A lack of funding and the redundancy of its chief executive position has left innovation hub The Backhouse in a precarious position.
The hub is housed in the building on the corner of Taupō Quay
and Drews Ave owned by UCOL – now part of mega-polytechnic Te Pūkenga – and run by a trust.
Economic development agency Whanganui & Partners chairwoman and Backhouse trustee Gaelle Deighton said there would be “a temporary mechanism in place” until February to keep The Backhouse operating.
“What we [the trust] agreed on last night [Monday] was to put [on the] pause button for a while until we can sort out exactly what Te Pūkenga want to do, how they are going to do it – if they even exist to do it,” she said.
Deighton told a council CCO (council-controlled organisation) committee the chief executive position – held by Rodd Eddy – had been disestablished.
“We are in a state of limbo, a little bit,” she said.
Eddy told the Chronicle funding from Te Pūkenga and economic development agency Whanganui & Partners ended at the end of June.
“It’s disappointing in the sense that it‘s really a lost opportunity, and to a certain extent, [there was] short-sightedness from a number of parties.
“I’ve only been here since August 1, , and like in any new organisation, you‘re spending the first six months establishing yourself, working out who you are and developing your vision and mission.”
Without stable partners, it was hard to attract external funding, he said.
“You can tread water only so long.”
UCOL’s interim operations lead Jasmine Groves said Whanganui & Partners and UCOL Te Pūkenga had an agreement when The Backhouse was established in 2021.
“This included a period of seed funding to enable the trust to get going,” she said.
“The seed funding ended as agreed, no funding has been cut.”
Groves said The Backhouse Trust was exploring a sustainable way forward, discussions are being had with Backhouse staff, and when decisions have been made, they would be communicated with key stakeholders.
Whanganui & Partners chief executive Jonathan Sykes said the agency contributed $80,000 towards The Backhouse’s operation in both 2021 and 2022, followed by $20,000 this year.
“Our funding of The Backhouse has been in line with the facility working towards sustainability and providing crucial support during its establishment phase,” Sykes said.
“Since our initial support, we’ve been pleased to see tenancy numbers growing and frequent patronage of The Backhouse by many different groups and organisations.”
Eddy said when he arrived in Whanganui, he understood funding was secured for a few years.
The first full trustee meeting took place in November 2022, with an official launch the same month.
Funding from Te Pūkenga covered The Backhouse’s rental obligations, Eddy said.
Groves did not say how much that amounted to.
Whanganui and Partners referred the Chronicle back to UCOL, who did not respond.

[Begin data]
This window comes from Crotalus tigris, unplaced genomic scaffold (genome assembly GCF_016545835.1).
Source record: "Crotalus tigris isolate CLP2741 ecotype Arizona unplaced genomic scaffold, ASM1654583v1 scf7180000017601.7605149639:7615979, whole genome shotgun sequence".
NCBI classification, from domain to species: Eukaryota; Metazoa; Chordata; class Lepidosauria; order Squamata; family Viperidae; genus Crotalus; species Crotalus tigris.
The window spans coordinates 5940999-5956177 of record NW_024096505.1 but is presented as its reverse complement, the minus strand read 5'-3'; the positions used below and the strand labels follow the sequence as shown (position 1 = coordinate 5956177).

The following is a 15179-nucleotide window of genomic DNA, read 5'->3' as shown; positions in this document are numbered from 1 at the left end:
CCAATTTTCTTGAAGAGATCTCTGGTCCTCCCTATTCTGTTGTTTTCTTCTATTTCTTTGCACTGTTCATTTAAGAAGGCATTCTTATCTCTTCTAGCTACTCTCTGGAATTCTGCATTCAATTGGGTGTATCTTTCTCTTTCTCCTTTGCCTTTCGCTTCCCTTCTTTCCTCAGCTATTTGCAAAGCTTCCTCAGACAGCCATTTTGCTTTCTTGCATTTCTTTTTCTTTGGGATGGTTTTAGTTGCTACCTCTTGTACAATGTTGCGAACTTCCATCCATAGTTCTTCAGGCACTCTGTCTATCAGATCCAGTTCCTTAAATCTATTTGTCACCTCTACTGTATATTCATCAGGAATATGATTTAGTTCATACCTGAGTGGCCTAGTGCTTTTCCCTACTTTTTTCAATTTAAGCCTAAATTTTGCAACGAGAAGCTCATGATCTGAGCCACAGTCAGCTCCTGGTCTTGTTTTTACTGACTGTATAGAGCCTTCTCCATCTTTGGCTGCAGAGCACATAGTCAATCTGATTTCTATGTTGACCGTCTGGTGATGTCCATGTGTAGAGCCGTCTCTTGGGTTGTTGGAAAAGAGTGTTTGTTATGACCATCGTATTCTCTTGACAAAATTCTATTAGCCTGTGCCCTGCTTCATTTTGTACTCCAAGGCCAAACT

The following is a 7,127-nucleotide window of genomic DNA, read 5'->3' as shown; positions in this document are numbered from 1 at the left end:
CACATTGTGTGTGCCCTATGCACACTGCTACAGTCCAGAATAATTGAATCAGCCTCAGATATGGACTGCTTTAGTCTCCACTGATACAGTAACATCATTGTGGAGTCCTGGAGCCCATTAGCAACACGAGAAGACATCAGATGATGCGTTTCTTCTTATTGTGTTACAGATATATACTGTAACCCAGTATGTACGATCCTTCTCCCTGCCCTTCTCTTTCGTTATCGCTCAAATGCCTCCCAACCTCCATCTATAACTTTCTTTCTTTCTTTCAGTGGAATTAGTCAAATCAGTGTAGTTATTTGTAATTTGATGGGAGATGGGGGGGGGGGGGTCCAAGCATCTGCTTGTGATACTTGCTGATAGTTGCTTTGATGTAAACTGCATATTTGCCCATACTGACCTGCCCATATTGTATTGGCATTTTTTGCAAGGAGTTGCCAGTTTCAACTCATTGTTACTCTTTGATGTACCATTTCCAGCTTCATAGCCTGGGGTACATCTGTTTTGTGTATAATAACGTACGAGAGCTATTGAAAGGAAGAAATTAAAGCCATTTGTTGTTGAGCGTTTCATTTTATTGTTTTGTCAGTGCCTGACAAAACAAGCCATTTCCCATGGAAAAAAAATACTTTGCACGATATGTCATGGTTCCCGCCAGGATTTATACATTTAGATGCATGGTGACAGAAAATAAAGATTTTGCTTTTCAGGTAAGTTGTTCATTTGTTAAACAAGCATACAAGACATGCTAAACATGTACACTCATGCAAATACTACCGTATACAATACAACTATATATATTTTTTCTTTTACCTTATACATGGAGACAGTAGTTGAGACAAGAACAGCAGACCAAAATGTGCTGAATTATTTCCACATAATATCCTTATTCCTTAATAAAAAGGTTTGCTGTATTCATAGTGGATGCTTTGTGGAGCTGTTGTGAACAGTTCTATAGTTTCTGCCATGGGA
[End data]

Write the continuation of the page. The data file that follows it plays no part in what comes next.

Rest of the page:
“Come July 1, when I sent through my invoice, they [Te Pūkenga] said they had met their obligations and they wouldn’t continue the funding,” Eddy said.
“However, all of a sudden, I had a rental to pay. From one day to the next, it‘s a little bit hard to recover from.”
Whanganui Mayor Andrew Tripe said the council was committed to finding a way to make The Backhouse work.
“The Backhouse was set up in a time when it [UCOL] wasn’t under a centralised model and there was a commitment to support the concept.
“It appears this localised initiative – The Backhouse – is not supported under a centralised, Te Pūkenga model.
“We need to make sure we are growing our own skills and talent to meet the needs of our business and social services sector.”
Eddy said community and non-profit organisations were given discounted rents to help build an ecosystem of innovation, education and business development.
Current tenants include Te Manu Atatū – Whanganui Māori Business Network , Te Kaahui o Rauru Hapori, Whanganui District Employment Training Trust and virtual reality business Wild Eye.
Te Mana Atatū chairman Hayden Potaka said he was shocked by the news of Eddy’s departure.
The departing chief executive would be “a big loss to Whanganui”.
“The Backhouse was just starting to hit its stride, in terms of business and community,” Potaka said.
“For us, having that shared office space available, and all the events we’ve run, we couldn’t have done it without Rodd being involved.”
Potaka said Eddy’s departure put Te Mana Atatu in a dilemma because it was unclear what would happen next.
“Te Pūkenga has dropped the ball on this one. They need to think about what they’re doing and how they’re doing it.
“The building was empty for seven years, and now it looks like it’ll be empty for another seven years.”
Mike Tweed is an assistant news director and multimedia journalist at the Whanganui Chronicle. Since starting in March 2020, he has dabbled in everything from sport to music. At present his focus is local government, primarily the Whanganui District Council.